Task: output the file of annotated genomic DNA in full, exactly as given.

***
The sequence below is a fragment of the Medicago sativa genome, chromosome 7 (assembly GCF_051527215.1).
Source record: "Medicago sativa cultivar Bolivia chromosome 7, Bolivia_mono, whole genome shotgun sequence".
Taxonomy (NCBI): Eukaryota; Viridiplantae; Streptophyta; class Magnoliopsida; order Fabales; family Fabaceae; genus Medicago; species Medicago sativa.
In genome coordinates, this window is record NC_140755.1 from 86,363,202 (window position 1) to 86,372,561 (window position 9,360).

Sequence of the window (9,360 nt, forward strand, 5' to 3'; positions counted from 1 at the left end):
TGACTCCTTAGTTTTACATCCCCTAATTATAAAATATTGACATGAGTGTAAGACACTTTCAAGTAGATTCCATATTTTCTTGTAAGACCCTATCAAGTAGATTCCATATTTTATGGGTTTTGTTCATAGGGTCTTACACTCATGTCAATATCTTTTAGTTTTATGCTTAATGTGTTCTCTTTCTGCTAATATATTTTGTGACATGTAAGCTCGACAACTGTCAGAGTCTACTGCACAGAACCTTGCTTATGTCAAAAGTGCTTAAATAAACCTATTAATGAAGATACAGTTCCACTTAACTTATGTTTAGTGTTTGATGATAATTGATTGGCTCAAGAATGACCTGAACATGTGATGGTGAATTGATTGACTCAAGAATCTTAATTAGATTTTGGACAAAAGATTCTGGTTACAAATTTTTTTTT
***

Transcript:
The sequence below is a fragment of the Medicago sativa genome, chromosome 7 (assembly GCF_051527215.1).
Source record: "Medicago sativa cultivar Bolivia chromosome 7, Bolivia_mono, whole genome shotgun sequence".
Taxonomy (NCBI): Eukaryota; Viridiplantae; Streptophyta; class Magnoliopsida; order Fabales; family Fabaceae; genus Medicago; species Medicago sativa.
In genome coordinates, this window is record NC_140755.1 from 86,363,202 (window position 1) to 86,372,561 (window position 9,360).

Sequence of the window (9,360 nt, forward strand, 5' to 3'; positions counted from 1 at the left end):
TGACTCCTTAGTTTTACATCCCCTAATTATAAAATATTGACATGAGTGTAAGACACTTTCAAGTAGATTCCATATTTTCTTGTAAGACCCTATCAAGTAGATTCCATATTTTATGGGTTTTGTTCATAGGGTCTTACACTCATGTCAATATCTTTTAGTTTTATGCTTAATGTGTTCTCTTTCTGCTAATATATTTTGTGACATGTAAGCTCGACAACTGTCAGAGTCTACTGCACAGAACCTTGCTTATGTCAAAAGTGCTTAAATAAACCTATTAATGAAGATACAGTTCCACTTAACTTATGTTTAGTGTTTGATGATAATTGATTGGCTCAAGAATGACCTGAACATGTGATGGTGAATTGATTGACTCAAGAATCTTAATTAGATTTTGGACAAAAGATTCTGGTTACAAATTTTTTTTT